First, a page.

Jesus was meek but also spoke authoritatively.  Really, if you want people to hear what you say, they’ll hear it easier from a meek person rather  than an arrogant person.


Meekness is a Christian virtue, and we know from the book of Revelation that the “meek will indeed inherit the earth” in the end.  The New Earth as seen in the book of Revelation is where we will some day live and rule with our Lord.


Verse 6 says, “blessed are those who hunger and thirst after righteousness for they will be filled”.   First of all we should address what righteousness means.  There are two aspects to righteousness in the New Testament.  One is Positional Righteousness.  This means that once we’ve given our lives to Jesus God views us as being totally righteous in all we do, even as He Himself is righteous. Jesus paid for this free gift that has been given to the believer. We stand before God as one who always does right, always has done right, and always will do right.  “Doing right” is what righteousness means.  This is a pretty significant truth we all need to know.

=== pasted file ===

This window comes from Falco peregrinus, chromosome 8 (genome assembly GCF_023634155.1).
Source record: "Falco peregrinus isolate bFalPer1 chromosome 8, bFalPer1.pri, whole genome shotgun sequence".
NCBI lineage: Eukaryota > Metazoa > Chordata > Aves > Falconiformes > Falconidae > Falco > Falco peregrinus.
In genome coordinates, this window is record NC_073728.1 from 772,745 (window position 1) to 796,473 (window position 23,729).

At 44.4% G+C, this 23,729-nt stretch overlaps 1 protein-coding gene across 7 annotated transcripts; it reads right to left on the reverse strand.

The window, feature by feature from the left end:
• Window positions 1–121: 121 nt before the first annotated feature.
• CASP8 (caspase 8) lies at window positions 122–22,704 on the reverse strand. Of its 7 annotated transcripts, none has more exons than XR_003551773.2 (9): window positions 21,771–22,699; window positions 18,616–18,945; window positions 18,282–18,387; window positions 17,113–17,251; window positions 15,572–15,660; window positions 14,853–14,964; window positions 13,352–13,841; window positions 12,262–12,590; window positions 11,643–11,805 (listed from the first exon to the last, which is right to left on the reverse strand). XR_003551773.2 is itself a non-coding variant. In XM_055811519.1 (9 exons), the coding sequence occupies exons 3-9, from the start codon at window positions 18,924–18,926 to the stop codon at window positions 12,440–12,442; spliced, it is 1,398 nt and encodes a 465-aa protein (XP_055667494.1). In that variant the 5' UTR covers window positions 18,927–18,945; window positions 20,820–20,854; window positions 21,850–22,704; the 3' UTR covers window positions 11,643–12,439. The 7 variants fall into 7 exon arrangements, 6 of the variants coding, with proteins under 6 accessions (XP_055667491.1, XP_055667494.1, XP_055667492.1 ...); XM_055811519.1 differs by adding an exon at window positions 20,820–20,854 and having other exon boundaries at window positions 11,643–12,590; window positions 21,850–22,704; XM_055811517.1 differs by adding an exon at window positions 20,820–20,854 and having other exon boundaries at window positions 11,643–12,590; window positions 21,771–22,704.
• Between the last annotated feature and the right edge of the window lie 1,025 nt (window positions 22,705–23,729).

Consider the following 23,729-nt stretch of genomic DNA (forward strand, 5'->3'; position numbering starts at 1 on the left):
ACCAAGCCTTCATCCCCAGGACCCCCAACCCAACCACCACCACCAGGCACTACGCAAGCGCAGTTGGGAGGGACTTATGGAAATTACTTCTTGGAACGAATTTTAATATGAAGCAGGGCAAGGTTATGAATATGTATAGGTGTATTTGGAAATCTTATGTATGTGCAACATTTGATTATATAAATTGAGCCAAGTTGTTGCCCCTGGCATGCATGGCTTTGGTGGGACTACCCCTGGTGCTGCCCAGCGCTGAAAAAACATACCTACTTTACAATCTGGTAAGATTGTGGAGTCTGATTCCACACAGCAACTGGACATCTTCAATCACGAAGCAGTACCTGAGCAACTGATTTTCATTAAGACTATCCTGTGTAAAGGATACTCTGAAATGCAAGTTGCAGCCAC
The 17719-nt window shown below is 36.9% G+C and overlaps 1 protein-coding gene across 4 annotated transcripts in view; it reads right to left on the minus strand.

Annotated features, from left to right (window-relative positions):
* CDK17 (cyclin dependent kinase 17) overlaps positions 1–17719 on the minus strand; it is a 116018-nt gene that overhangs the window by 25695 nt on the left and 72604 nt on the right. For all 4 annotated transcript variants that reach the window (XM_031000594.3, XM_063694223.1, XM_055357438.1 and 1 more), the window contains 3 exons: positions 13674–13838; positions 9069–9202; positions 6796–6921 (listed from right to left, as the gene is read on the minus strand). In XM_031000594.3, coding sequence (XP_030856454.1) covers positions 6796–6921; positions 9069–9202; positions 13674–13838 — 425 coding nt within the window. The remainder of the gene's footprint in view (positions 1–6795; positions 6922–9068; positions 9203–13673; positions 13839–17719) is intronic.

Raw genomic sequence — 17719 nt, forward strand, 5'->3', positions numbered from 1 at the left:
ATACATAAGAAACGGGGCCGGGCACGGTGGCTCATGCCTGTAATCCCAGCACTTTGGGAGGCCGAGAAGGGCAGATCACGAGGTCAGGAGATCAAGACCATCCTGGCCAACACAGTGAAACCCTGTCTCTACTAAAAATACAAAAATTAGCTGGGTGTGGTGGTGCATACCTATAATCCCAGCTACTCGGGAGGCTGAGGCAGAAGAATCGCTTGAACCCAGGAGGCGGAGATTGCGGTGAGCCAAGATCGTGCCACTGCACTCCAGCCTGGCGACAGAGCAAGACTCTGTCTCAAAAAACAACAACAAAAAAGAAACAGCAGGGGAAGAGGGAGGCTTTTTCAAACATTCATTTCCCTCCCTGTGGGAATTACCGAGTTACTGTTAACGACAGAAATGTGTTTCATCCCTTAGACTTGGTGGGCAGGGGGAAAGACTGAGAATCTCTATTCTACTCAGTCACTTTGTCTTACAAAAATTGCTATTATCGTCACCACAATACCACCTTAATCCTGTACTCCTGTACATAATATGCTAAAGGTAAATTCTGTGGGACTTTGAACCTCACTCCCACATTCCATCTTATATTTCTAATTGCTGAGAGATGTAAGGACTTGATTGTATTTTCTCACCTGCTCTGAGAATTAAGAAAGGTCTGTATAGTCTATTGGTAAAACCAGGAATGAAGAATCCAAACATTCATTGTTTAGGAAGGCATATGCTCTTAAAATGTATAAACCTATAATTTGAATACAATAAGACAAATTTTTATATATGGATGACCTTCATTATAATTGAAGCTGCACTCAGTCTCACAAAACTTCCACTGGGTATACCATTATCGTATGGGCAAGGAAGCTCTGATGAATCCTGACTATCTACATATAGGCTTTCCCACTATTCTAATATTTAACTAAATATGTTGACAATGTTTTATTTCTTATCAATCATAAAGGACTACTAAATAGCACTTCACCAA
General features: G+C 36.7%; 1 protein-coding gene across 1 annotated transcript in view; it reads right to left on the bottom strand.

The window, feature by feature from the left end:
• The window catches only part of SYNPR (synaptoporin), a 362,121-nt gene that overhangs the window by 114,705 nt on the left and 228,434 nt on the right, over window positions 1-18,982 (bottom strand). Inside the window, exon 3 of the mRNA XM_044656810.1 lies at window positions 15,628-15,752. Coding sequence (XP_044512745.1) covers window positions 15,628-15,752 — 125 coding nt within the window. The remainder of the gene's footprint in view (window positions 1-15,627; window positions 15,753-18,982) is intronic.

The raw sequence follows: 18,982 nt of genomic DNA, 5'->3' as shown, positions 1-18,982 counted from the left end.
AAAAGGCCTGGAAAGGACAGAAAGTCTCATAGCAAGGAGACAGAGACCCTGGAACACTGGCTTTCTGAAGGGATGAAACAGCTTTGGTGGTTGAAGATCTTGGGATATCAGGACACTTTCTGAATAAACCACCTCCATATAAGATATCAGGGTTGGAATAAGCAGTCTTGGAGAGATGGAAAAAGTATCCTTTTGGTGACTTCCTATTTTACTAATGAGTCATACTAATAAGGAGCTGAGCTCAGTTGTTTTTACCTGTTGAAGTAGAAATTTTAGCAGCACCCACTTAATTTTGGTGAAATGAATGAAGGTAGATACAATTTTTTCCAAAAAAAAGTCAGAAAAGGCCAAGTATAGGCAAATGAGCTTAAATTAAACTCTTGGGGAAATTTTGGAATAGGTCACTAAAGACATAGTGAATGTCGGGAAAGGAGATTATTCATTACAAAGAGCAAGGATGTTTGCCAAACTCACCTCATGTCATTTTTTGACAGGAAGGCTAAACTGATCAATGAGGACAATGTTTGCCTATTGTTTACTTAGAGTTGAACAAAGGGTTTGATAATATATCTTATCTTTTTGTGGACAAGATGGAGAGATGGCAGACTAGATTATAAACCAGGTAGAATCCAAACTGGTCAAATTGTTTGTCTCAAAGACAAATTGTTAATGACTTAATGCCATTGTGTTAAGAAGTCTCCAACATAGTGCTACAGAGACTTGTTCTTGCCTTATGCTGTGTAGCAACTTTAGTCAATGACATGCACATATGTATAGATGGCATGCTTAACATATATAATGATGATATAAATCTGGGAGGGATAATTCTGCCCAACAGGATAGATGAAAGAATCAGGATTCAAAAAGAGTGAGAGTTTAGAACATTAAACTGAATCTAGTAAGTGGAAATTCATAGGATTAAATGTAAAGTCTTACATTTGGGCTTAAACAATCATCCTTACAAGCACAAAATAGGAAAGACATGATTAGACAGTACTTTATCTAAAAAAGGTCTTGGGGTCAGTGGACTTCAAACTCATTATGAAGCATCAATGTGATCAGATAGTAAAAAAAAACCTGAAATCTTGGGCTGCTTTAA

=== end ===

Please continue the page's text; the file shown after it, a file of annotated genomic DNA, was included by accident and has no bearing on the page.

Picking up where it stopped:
Beyond Positional Righteousness there is “Practical Righteousness”.  God views us as always doing right, but in reality we don’t always do what is right.  Practical Righteousness means that we begin to do right in the things we do.  If we have really given our lives to Jesus, we will begin to do things right, that is, right by Jesus’ standards of rightness.  If there is no progress in doing things right, then as James says, you might not have true faith - you might not have given your life to Jesus.     


Another attribute of being a Christian is “hungering and thirsting” after doing things the right way.  It’s not a mild desire to do right, it’s a real hungering and thirsting.  It’s like a starving child in Africa who hasn’t eaten in days.  His whole being is taken up with the desire to eat.  This is what Jesus is saying here.  Our whole being is taking up with doing what is right in the eyes of our Lord.